Sunday, March 13, 2011

Snowboarding Is Dead, Go Fishing In Colorado!

Snowboarding Is Dead, Go Fishing!

By Ursula Romaine

Jill, a 28 year old woman ventures out of her comfortable Denver atmosphere to join the veteran ice fishers for a yearly Twin Lakes Fishing Tournament. For the last 28 years, Jill has gone to the brisk cold mountains, but she has never encountered an experience quite like this one.

Jill is one of many Coloradoans who gets pressured into spending hundreds of dollars on a day trip of snowboarding. But, what if we told you can have fun and not hurt your wallet. Let’s first live vicariously through Jill’s experience of ice fishing and learn how to become an experienced fisher in six easy steps.

She grabs the car seat tightly with her fingers when she sees the parked vehicles on the ice. Then she states, “We can drive on the ice?”

Step one

Ice Safety:

Being aware of the ice is very important. The Colorado Division of Wildlife (CDOW) gives examples of where not to go on the ice, “Beware of ice around partially submerged objects such as trees, brush, embankments or structures.” According to Steve Sunday Lead Wilderness Ranger a person should not fish near a creek that leads into a lake, this sort of circulation makes the ice thinner.

General ice safety thickness guidelines:
2 inches of ice stay off.

4 inches is safe for people to walk on ice.

6 inches is safe for a snowmobile or ATV

8-12 inches is safe for a small car or small truck

12-15 inches is safe for a medium pickup truck

They approach the check-in desk located in a mobile truck lined with foe fur for warmth, to be greeted by five men in their 50-to-60’s. The men are wearing fatigue attire as if in mid-hunt. After checking in Jill flings her pink scarf to cover her face before entering the frigid mountain air and searches for her fluffy mittens to only find one. She thinks to her-self “Do I know what I got myself into?”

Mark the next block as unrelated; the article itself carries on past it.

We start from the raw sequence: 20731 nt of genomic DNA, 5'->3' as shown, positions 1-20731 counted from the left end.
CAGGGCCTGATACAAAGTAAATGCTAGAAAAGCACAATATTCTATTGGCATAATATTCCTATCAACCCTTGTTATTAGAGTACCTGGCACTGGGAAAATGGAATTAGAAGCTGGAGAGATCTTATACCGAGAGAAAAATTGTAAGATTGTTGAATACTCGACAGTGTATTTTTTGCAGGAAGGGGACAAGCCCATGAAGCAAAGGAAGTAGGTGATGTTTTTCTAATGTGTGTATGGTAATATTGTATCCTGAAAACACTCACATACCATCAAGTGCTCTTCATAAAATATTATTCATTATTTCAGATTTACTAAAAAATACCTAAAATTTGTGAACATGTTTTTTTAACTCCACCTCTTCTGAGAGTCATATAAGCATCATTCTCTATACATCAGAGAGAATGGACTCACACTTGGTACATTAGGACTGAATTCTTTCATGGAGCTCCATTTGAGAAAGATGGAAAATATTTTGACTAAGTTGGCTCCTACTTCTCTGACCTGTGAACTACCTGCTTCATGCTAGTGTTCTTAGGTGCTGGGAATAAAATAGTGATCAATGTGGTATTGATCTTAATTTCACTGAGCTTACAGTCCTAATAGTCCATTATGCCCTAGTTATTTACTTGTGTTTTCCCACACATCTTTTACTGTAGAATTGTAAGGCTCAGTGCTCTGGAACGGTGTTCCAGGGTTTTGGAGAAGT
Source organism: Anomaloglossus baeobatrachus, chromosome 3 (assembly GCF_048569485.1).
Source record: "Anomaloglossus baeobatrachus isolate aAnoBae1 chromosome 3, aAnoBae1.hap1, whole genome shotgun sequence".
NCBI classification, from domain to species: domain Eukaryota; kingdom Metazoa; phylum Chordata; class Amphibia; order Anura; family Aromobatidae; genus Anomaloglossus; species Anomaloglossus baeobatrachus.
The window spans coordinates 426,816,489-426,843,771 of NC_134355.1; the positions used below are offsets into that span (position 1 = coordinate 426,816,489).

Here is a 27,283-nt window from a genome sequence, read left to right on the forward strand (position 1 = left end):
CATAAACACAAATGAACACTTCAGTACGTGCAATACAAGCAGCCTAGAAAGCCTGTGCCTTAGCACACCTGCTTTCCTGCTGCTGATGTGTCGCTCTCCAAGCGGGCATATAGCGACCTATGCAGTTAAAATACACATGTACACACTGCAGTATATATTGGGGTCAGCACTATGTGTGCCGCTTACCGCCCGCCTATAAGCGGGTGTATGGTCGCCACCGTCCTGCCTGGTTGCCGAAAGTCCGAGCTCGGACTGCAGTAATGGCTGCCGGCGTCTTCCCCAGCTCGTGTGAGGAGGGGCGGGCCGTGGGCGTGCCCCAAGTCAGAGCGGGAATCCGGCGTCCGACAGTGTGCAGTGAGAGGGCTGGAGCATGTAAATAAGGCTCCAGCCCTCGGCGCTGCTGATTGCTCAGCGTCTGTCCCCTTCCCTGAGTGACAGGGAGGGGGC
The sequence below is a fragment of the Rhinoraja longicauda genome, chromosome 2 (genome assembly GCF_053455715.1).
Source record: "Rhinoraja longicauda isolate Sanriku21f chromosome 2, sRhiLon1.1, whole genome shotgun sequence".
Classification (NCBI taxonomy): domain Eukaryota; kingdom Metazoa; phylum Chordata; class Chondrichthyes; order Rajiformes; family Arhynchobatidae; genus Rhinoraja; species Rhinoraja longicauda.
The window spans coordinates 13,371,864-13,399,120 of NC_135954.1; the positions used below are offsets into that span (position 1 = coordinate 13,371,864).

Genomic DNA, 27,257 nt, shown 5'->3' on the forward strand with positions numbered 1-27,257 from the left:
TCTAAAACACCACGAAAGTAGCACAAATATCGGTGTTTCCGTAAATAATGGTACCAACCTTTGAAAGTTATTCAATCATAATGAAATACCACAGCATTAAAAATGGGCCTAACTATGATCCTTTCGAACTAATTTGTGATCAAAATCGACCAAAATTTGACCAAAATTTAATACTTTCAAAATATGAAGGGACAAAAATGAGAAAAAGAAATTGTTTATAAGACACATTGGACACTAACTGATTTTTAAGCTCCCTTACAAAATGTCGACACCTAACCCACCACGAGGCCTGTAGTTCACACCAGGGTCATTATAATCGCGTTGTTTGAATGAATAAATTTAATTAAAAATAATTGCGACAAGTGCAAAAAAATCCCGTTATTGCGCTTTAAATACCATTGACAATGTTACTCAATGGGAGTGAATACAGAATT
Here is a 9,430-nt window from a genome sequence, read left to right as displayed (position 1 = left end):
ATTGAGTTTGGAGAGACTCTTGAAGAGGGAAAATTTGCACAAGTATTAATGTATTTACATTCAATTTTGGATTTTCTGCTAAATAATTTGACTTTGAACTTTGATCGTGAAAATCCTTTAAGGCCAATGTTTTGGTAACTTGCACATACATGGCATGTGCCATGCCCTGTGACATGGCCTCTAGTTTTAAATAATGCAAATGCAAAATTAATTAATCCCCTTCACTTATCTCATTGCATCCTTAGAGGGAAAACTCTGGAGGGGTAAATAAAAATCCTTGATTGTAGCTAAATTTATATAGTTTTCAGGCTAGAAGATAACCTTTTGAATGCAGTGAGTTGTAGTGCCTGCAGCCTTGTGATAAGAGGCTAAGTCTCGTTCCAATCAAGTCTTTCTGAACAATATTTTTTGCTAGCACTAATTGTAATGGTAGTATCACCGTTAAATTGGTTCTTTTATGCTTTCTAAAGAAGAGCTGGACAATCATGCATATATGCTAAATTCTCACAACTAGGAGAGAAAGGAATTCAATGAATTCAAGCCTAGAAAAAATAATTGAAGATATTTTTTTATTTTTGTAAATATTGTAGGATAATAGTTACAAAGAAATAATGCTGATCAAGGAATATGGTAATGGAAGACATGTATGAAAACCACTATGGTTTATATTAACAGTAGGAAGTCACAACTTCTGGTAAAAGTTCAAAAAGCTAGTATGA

Step Two

What to Wear:

Another step to becoming a successful ice fisher is to dress warm. Layers are a necessity at keeping warm throughout a fishing day. The first layer should be long underwear with your smart wool socks tucked over your pants. The next should be a warm sweater and pants. The final layer and key pieces; waterproof gloves, jacket, pants and boots.

As they roll down the boat ramp in a Chevy Tahoe she looks around the lake for some assurance that there are other females enjoying this long lived sport. She only sees tents on the ice and a few mini-houses.

She understands the use of tents but needs more answers so she asks, “What are those?”  Her boyfriend Vern replies, “There called shanty’s you can sit in there and fish over the hole.”  She replies back “huh” while, she scans the lake swiftly then thinking to herself “Where are the bathrooms?!”

Step Three


Welcome to the wonderful outdoors, no bathrooms. Unfortunately no solving this problem in the wilderness, just bring toilet paper and hope for a secluded bush. However, if there isn’t a bush near by and you are in the middle of the lake Ineke Leer has some suggestions. Leer has been ice fishing since 1995, and tells us to, “bring a can with a lid, you can utilize that in your fish house.” The container, can be any kind even if it is an old laundry bottle. Leer continued to state if willing, “pee in the tide bucket.”

They park the truck where 15 other fishers are parked. Vern is eager to drop a line in so he jumps out of the car immediately after the ignition halts with eagerness. Jill on the other hand sits there for a second inhales and exhales while zipping, and buttoning to cover every inch of her body. She steps out of the car looking to Vern through a two inch opening for just her eyes.